Shannon Lee Dawdy is a 3CT Fellow and Professor of Anthropology and of Social Sciences in the College at University of Chicago. Dawdy is an interdisciplinary scholar who works across methods and time periods. Her current work can be understood as an archaeology of contemporary life. Her regional focus has been on the U.S., Caribbean, and Mexico. A central thread running through her work concerns how landscapes and material objects mediate human relationships, from the historical ecologies of capitalism to the emotional trajectories of those who lost their intimate object worlds to Hurricane Katrina. Her current research focuses on rapidly changing death practices in the U.S., particularly around disposition and transformation of the body. Dawdy is a past MacArthur Fellow and has received funding for her fieldwork from the National Science Foundation and the National Endowment for the Humanities.
Carlota McAllister is Associate Professor in the Faculty of Environmental and Urban Change at York University in Toronto. A political and historical anthropologist, she studies the formation of political and moral agency in situations of conflict or crisis, using theoretical tools drawn from the anthropology of religion, actor-network theory, feminist anthropology, and political ecology. She works in Latin America, to date in agrarian communities in Guatemala and Chile, but increasingly she is interested in other kinds of collectives, particularly those formed around contemporary art, chronic illness, and mystical and popular Catholic tradition. Her monograph The Good Road: Conscience and Consciousness in a Post-Revolutionary Mayan Village in Guatemala is forthcoming with Duke University Press, and she co-edited with Diane Nelson War by Other Means: Aftermath in Postgenocide Guatemala (Duke University Press, 2013).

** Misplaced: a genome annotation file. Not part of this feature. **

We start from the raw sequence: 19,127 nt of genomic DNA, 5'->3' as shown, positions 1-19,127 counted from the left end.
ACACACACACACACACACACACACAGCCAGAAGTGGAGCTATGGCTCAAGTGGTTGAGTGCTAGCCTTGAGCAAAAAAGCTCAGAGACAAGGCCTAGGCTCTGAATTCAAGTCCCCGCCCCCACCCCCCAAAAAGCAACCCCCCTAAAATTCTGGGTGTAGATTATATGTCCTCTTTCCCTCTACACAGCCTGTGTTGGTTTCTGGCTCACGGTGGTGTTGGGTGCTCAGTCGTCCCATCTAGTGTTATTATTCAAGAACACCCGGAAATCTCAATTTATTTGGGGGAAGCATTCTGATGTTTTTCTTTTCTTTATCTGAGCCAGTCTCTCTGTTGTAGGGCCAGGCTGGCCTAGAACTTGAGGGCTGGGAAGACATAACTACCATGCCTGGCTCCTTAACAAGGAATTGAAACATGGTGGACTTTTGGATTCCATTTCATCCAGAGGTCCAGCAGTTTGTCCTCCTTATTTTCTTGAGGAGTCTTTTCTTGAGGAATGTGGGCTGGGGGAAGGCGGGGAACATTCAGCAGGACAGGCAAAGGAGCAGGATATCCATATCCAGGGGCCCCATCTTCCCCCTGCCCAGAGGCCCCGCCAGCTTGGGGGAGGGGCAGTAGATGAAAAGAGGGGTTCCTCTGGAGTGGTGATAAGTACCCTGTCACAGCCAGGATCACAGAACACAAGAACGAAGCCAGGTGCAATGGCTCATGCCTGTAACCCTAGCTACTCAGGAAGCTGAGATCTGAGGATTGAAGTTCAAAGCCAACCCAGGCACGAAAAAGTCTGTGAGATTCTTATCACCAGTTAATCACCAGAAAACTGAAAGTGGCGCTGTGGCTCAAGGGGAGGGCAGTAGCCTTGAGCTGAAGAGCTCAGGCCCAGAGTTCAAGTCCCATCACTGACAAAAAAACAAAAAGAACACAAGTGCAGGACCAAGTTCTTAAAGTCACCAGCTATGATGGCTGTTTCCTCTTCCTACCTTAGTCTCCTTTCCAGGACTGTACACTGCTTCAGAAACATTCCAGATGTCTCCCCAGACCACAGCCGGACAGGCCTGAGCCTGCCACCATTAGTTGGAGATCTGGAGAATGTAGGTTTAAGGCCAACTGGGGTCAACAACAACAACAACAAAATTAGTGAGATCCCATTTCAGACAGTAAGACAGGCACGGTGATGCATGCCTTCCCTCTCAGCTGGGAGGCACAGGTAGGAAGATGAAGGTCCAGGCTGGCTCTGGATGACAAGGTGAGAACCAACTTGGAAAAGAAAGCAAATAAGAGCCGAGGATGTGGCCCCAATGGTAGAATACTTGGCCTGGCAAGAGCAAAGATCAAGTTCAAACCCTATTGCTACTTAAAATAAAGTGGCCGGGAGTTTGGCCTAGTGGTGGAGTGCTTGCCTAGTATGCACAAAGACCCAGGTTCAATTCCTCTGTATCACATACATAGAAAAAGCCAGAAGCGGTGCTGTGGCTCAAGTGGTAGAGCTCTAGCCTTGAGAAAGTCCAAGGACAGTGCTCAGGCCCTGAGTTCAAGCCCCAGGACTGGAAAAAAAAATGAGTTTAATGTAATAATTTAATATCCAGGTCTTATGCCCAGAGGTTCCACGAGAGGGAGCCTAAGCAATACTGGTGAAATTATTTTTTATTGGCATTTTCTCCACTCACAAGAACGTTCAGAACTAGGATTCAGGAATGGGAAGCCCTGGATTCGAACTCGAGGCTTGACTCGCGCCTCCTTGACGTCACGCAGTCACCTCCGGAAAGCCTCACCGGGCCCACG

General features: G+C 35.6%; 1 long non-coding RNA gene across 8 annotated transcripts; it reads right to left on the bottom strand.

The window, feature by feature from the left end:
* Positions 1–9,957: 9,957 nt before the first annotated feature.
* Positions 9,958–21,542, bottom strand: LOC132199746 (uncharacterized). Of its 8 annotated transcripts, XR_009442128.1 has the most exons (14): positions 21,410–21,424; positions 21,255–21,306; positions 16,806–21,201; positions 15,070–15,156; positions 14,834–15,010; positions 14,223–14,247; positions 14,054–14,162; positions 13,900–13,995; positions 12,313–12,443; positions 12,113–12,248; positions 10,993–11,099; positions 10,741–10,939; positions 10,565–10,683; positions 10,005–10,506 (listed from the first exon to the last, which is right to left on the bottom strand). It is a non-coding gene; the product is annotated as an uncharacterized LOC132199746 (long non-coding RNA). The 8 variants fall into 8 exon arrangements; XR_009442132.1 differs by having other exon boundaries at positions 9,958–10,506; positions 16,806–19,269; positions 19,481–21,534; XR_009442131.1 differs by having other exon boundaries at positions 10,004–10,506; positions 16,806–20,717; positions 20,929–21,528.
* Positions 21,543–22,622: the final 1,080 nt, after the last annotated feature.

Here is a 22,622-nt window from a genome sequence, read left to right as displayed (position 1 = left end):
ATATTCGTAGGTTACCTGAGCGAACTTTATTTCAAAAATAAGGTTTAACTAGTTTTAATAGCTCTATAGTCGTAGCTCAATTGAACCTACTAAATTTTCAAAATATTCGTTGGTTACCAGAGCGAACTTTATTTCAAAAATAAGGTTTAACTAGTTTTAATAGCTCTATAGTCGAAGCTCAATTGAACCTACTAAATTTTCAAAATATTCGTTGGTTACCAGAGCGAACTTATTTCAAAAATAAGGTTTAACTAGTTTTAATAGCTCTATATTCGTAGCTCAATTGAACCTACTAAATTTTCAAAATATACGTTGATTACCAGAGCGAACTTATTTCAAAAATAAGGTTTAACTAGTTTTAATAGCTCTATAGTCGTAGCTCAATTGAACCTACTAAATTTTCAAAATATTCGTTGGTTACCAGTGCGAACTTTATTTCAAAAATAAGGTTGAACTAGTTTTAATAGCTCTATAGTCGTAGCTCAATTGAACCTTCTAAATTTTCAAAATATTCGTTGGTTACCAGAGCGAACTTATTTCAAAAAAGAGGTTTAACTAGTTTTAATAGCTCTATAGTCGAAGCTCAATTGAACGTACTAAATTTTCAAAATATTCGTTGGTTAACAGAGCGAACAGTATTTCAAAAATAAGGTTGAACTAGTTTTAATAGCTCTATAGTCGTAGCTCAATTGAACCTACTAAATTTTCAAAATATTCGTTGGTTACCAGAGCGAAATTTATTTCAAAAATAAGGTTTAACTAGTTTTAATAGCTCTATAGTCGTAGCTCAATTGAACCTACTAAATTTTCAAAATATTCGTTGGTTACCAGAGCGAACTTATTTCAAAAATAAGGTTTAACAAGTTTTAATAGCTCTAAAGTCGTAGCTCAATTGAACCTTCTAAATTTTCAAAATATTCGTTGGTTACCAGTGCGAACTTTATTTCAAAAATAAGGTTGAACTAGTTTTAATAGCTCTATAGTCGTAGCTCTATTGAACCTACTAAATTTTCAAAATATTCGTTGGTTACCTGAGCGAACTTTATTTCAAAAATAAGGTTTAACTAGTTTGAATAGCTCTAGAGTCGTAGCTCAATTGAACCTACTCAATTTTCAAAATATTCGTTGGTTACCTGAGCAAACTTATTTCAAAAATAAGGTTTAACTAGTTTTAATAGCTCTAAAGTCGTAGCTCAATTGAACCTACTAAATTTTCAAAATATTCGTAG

Robert Nichols is Associate Professor of Political Theory in the Department of Political Science at the University of Minnesota. His areas of research specialization include contemporary political theory (esp. Critical Theory); the history of political thought (esp. pertaining to imperialism and colonialism in the 19th century); and the contemporary politics of settler colonialism and indigeneity in the Anglo-American world. Before joining the University of Minnesota, Professor Nichols was Alexander von Humboldt Faculty Research Fellow in the Department of Philosophy at the Humboldt Universität zu Berlin. He has also held academic posts at the École des Hautes Études en Sciences Sociales (France), the University of Alberta (Canada), University of Cambridge (UK), and Columbia University (USA).
Mary Weismantel is a professor and chair of the Department of Anthropology at Northwestern University, where she has previously served as director of the Gender and Sexuality Studies Program and as an adjunct curator at the Field Museum of Natural History. She received a PhD in anthropology from the University of Illinois at Urbana-Champaign and is the author of Playing with Things: Engaging the Moche Sex Pots, Cholas and Pishtacos: Tales of Race and Sex in the Andes, and Food, Gender and Poverty in the Ecuadorian Andes.
This event is free and open to the public, and registration is recommended. Please email us at email@example.com if you require any accommodations to enable your full participation.
Masks are strongly recommended for all 3CT events. For more information about the University of Chicago’s COVID precautions and guidelines, please visit UChicago Forward.